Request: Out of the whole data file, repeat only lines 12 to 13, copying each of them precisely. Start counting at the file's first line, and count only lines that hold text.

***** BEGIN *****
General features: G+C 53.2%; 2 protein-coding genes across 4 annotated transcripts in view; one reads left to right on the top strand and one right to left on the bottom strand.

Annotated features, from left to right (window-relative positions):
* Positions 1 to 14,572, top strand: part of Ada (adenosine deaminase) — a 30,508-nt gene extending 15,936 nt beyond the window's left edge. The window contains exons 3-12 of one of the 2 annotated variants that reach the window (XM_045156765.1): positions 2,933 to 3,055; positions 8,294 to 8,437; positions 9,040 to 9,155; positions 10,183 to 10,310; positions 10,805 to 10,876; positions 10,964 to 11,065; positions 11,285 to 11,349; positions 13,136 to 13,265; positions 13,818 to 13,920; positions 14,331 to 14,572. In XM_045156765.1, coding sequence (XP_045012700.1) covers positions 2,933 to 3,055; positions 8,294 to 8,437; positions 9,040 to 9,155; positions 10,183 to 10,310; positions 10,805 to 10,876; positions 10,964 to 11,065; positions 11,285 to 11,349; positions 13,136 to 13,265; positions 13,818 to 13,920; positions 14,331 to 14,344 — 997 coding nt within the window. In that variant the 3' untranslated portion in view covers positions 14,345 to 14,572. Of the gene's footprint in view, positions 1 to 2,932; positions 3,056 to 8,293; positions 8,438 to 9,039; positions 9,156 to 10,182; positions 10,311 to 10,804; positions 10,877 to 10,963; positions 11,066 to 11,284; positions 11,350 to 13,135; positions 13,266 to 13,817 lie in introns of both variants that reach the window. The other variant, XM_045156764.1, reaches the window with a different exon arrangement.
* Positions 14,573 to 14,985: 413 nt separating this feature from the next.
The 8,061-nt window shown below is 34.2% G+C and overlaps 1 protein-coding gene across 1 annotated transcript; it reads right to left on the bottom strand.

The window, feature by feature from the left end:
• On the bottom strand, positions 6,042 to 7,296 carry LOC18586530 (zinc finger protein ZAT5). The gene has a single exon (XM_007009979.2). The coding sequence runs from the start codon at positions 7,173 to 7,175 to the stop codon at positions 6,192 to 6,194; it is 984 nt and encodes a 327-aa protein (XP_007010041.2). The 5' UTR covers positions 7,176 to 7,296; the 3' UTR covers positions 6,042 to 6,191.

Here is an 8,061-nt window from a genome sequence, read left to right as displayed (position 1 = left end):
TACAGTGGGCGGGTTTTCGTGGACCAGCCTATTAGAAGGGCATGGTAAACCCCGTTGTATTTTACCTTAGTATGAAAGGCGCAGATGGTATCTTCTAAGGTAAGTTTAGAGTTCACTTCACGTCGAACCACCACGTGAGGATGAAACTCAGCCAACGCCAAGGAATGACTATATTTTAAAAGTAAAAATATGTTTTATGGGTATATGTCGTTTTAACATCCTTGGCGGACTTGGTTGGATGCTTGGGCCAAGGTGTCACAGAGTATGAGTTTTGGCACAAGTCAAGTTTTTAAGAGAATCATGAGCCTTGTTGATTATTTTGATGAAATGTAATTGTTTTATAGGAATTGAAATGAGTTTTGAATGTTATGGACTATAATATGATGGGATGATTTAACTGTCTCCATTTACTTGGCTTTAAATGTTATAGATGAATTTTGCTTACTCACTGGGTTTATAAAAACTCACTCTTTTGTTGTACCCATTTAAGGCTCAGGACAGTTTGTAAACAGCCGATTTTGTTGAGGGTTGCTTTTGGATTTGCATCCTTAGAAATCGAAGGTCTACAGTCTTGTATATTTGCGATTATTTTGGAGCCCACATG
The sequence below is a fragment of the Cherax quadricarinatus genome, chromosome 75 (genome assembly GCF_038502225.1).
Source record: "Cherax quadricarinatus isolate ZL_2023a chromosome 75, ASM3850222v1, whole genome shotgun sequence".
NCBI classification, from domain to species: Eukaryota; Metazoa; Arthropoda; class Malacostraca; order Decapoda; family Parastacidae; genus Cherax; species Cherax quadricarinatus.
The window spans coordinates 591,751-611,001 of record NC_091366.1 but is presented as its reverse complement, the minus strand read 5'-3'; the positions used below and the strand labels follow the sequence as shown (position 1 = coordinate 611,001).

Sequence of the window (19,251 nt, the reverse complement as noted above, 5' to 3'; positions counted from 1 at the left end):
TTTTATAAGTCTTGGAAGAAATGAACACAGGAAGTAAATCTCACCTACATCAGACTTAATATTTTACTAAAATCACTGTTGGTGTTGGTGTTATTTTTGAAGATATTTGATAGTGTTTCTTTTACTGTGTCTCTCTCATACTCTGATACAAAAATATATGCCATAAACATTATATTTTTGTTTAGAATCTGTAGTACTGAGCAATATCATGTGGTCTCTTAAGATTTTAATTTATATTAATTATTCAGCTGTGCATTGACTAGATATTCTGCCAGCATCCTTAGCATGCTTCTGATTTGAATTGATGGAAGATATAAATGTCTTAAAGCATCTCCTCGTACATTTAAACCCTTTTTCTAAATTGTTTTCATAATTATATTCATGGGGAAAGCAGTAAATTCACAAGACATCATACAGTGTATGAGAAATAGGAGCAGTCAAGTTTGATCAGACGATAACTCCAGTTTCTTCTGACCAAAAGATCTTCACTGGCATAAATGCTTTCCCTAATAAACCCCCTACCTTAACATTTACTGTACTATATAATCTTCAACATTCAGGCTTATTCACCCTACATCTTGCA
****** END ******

NCBI classification, from domain to species: Eukaryota; Metazoa; Arthropoda; class Malacostraca; order Decapoda; family Parastacidae; genus Cherax; species Cherax quadricarinatus.
The window spans coordinates 591,751-611,001 of record NC_091366.1 but is presented as its reverse complement, the minus strand read 5'-3'; the positions used below and the strand labels follow the sequence as shown (position 1 = coordinate 611,001).